A Warning

I hope nobody thinks that next week will be business as usual. This week the private sector has gradually wound down its operations. The retail sector - most retailers carry stock for a month approximately, are the last to shut down but already you can see empty shelves and shortages of all the fast moving basic items are now widespread.

Butcheries and bakeries that work on stock levels of about a week are already closed as their stocks ran out. The same with filling stations. Manufacturers must work with quite significant stock levels - especially of imported items and they will run these down and then close unless there is a U-turn on the part of the government and new directives which are half reasonable.

There are no signs as yet as to what the State will do when this shutdown occurs. But all that we are seeing and hearing right now are threats and an insistence that this situation is going to be maintained for some time. The most immediate problem is the very basics - fuel for transport and the essential foods, maize meal, rice, bread, meat and milk. By Monday all of these will be virtually unobtainable. Farmers with pigs and poultry are pondering what to do with their animals as they run out of stock feed, dairy farmers also face huge problems as they cannot pay their feed bills and must start winding down - how do you tell a cow in milk, used to being milked three times a day, that she must stop producing?

Hundreds of thousands of workers and non-formal sector businesspersons are being faced with no work and are being forced to stay home - at present on full pay, but in a few weeks what then? There is no law to turn to; there are no political leaders to go to with any sort of sense and authority. We are in the hands of a madman who has nothing to loose but his life and has his back to the wall and is using the only tools that he knows to try and stay afloat while the country drowns.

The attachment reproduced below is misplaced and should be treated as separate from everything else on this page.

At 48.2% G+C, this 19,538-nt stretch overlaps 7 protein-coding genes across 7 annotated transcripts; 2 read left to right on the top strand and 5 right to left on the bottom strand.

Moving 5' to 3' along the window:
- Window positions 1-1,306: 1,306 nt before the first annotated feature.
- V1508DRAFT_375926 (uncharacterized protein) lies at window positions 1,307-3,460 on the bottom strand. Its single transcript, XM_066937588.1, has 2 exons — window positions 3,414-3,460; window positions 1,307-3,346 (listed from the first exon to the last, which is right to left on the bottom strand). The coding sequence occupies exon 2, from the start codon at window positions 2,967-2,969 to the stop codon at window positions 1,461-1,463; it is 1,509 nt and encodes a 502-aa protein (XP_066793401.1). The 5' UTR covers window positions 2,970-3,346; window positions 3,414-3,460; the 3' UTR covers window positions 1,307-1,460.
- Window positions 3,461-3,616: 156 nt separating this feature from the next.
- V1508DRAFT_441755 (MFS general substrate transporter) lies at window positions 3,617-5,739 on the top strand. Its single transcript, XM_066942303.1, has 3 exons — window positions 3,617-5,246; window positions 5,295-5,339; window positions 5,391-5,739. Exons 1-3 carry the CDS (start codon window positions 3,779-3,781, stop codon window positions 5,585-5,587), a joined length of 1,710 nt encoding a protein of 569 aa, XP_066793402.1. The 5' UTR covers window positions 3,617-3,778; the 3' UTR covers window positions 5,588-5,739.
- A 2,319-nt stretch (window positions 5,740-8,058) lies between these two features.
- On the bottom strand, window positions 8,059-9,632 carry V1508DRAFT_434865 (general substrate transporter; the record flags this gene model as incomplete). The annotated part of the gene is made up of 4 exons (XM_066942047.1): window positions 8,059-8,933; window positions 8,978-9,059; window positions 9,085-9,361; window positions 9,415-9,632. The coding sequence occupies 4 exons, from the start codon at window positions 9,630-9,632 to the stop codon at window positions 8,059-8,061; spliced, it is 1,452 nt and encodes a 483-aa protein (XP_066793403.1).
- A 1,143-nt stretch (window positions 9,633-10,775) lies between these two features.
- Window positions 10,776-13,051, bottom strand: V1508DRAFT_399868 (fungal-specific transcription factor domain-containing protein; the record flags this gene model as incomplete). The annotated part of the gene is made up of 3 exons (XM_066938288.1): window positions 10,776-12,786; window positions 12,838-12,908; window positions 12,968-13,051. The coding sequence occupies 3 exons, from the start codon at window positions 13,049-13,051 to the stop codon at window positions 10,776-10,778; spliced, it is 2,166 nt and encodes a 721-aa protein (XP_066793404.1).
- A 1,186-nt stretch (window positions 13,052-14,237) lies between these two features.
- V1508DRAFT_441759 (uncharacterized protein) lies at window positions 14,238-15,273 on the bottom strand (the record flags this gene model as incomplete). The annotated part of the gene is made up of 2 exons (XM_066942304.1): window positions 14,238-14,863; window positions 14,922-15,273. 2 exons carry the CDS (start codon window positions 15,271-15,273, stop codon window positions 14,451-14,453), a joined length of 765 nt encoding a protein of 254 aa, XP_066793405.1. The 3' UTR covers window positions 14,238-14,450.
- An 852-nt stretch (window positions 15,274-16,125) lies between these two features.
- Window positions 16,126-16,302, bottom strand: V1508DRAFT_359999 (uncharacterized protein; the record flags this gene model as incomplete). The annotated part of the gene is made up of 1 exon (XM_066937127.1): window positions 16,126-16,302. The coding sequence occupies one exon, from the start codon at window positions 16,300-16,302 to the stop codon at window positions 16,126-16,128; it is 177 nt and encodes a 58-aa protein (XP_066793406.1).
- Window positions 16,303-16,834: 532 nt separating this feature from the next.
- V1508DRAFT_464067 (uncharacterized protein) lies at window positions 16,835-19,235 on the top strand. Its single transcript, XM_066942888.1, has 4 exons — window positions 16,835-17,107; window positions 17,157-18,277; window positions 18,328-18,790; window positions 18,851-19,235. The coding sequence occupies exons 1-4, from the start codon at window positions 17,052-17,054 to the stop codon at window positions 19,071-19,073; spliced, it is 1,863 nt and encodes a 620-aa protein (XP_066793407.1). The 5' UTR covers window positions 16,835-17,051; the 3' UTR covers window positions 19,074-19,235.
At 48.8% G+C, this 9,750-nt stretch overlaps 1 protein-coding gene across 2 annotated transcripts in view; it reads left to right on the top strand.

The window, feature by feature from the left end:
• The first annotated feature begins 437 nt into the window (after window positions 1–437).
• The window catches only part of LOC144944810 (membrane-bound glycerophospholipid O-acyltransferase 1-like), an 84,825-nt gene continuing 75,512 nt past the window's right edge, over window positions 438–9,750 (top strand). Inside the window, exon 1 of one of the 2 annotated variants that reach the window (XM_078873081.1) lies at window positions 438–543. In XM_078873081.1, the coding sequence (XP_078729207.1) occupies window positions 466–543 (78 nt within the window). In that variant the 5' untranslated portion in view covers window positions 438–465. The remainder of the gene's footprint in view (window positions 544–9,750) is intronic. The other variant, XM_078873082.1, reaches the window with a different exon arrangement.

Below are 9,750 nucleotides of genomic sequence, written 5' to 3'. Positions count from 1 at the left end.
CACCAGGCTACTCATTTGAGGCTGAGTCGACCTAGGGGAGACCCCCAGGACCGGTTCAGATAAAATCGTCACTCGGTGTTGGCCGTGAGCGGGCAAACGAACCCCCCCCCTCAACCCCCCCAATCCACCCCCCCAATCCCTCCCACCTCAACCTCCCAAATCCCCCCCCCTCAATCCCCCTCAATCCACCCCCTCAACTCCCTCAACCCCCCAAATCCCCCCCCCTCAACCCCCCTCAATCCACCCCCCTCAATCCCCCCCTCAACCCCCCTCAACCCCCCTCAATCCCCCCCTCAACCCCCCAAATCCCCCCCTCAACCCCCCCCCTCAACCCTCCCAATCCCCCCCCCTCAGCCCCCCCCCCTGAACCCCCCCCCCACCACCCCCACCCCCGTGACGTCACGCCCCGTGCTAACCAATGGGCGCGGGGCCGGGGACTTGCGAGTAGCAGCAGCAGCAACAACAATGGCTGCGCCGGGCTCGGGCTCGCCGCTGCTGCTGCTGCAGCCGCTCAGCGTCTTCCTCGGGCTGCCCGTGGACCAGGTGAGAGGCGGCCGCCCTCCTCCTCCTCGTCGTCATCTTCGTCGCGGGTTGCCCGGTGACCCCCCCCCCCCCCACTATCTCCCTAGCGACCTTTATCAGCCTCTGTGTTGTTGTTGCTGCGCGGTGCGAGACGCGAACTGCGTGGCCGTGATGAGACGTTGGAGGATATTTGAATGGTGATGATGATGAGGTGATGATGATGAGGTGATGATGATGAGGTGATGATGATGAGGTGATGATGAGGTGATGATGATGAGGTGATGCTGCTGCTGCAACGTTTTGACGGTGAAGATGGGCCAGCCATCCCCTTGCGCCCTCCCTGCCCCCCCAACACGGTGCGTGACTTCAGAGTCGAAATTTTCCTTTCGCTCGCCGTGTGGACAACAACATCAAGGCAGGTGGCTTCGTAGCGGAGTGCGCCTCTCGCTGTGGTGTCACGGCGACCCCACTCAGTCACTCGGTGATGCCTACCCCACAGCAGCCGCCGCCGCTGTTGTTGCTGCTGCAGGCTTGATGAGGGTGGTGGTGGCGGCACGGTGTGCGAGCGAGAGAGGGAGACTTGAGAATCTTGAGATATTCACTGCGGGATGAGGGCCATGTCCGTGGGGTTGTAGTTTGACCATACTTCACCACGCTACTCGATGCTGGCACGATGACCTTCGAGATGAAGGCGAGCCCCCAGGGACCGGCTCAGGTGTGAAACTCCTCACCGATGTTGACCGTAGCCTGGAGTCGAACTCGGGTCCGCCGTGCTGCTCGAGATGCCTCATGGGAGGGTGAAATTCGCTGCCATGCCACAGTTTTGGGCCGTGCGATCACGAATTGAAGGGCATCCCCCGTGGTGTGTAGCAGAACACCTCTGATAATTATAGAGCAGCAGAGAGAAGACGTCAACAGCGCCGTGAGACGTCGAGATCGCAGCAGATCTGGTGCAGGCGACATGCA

How will the average Zimbabwean respond? Friends of mine are doing a day trip to Francistown in Botswana - just 200 kilometers away, today. They will buy what they need for next week and return. A few will do the same. Others are going on holiday, unable to stand the specter of seeing all that they have built up over the past decades swept away. They are the lucky ones - what about the rest?

There is only one way out and that is across the Limpopo. I must warn South Africa that they will now face a huge upsurge in economic refugees and they had better brace themselves for that if nothing effective is done to halt this madness. I mean hundreds of thousands of new, desperate, hungry Zimbabweans flooding in and disappearing into the vast urban slums that surround all South African cities.

The alternative is a military coup led by the junior officers with the compliance of some in the ruling Party who see that this situation is not sustainable and that it is creating a regional crisis of substantial proportions. Such an event would close the door to the SADC process under way today in South Africa and plunge the country and the region into a huge political crisis that would require military intervention. Am I being alarmist? I do not think so. The actions of this rogue regime in the past week have been enough to tip us over and into a state of crisis we have never faced before.

Irreparable damage is being done to the country and if this is not stopped in its tracks by immediate and radical measures taken by regional governments very serious consequences are going to follow.

The humanitarian and economic crisis that is about to break out in Zimbabwe is simply staggering and certainly way beyond the capacity of the country to handle on its own.

Eddie Cross
Bulawayo, 7th July 2007